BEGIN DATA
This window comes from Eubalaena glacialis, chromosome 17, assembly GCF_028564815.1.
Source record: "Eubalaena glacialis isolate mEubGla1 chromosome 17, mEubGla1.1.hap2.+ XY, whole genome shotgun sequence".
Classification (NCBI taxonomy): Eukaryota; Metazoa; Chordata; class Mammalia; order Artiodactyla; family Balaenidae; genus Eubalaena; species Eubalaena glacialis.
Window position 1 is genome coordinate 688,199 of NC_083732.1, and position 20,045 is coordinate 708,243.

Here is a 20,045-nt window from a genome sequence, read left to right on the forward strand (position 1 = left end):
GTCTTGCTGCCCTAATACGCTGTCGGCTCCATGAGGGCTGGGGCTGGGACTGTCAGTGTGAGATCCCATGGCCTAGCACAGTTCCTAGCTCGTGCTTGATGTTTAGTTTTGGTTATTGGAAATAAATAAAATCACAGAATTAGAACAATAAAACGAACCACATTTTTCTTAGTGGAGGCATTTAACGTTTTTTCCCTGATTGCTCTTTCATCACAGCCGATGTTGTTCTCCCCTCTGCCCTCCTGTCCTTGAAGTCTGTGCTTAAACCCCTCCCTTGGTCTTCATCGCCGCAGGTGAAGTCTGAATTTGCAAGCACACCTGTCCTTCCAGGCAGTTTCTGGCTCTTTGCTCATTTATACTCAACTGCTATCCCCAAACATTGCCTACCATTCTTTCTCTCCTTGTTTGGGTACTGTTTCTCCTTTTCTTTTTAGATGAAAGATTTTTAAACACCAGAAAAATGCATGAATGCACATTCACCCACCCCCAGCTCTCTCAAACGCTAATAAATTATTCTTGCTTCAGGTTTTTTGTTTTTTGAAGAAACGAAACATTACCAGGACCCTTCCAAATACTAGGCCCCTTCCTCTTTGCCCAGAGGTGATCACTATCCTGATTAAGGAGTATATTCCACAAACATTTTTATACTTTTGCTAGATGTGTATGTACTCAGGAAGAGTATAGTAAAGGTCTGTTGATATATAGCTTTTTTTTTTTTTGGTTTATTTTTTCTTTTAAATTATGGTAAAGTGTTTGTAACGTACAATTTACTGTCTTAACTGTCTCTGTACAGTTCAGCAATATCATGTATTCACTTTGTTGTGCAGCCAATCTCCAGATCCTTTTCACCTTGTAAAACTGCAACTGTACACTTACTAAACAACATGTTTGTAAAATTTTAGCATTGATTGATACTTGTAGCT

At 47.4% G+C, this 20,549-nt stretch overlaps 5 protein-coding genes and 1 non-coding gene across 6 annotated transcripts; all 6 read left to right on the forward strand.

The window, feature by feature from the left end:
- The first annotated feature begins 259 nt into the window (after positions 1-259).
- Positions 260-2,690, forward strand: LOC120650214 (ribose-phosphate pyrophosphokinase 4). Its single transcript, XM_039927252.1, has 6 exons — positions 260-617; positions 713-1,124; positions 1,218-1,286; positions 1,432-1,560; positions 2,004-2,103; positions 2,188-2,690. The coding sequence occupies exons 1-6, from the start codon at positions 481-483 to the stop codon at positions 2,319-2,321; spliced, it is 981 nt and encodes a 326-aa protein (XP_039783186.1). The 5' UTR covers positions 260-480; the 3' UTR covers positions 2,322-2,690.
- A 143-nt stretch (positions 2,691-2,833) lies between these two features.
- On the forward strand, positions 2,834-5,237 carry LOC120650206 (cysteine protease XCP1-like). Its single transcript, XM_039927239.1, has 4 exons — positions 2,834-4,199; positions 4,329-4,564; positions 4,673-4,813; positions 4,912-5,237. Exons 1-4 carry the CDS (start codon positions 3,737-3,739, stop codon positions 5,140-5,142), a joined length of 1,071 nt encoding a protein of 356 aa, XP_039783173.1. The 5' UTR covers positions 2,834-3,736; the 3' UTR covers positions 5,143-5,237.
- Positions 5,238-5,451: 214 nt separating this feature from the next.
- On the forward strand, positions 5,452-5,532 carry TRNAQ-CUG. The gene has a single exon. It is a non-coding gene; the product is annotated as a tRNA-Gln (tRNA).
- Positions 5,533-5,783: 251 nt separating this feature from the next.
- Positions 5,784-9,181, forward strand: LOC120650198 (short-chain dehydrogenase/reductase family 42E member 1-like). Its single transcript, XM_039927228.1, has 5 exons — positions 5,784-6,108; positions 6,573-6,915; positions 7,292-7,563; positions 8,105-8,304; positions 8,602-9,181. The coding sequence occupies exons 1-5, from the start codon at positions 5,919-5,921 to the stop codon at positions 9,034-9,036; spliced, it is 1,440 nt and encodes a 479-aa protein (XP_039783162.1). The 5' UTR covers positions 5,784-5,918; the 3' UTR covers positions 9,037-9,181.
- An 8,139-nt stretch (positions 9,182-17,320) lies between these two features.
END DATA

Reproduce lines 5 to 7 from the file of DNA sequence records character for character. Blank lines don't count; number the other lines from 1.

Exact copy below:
Here is a 20,045-nt window from a genome sequence, read left to right on the forward strand (position 1 = left end):
GTCTTGCTGCCCTAATACGCTGTCGGCTCCATGAGGGCTGGGGCTGGGACTGTCAGTGTGAGATCCCATGGCCTAGCACAGTTCCTAGCTCGTGCTTGATGTTTAGTTTTGGTTATTGGAAATAAATAAAATCACAGAATTAGAACAATAAAACGAACCACATTTTTCTTAGTGGAGGCATTTAACGTTTTTTCCCTGATTGCTCTTTCATCACAGCCGATGTTGTTCTCCCCTCTGCCCTCCTGTCCTTGAAGTCTGTGCTTAAACCCCTCCCTTGGTCTTCATCGCCGCAGGTGAAGTCTGAATTTGCAAGCACACCTGTCCTTCCAGGCAGTTTCTGGCTCTTTGCTCATTTATACTCAACTGCTATCCCCAAACATTGCCTACCATTCTTTCTCTCCTTGTTTGGGTACTGTTTCTCCTTTTCTTTTTAGATGAAAGATTTTTAAACACCAGAAAAATGCATGAATGCACATTCACCCACCCCCAGCTCTCTCAAACGCTAATAAATTATTCTTGCTTCAGGTTTTTTGTTTTTTGAAGAAACGAAACATTACCAGGACCCTTCCAAATACTAGGCCCCTTCCTCTTTGCCCAGAGGTGATCACTATCCTGATTAAGGAGTATATTCCACAAACATTTTTATACTTTTGCTAGATGTGTATGTACTCAGGAAGAGTATAGTAAAGGTCTGTTGATATATAGCTTTTTTTTTTTTTGGTTTATTTTTTCTTTTAAATTATGGTAAAGTGTTTGTAACGTACAATTTACTGTCTTAACTGTCTCTGTACAGTTCAGCAATATCATGTATTCACTTTGTTGTGCAGCCAATCTCCAGATCCTTTTCACCTTGTAAAACTGCAACTGTACACTTACTAAACAACATGTTTGTAAAATTTTAGCATTGATTGATACTTGTAGCT

At 47.4% G+C, this 20,549-nt stretch overlaps 5 protein-coding genes and 1 non-coding gene across 6 annotated transcripts; all 6 read left to right on the forward strand.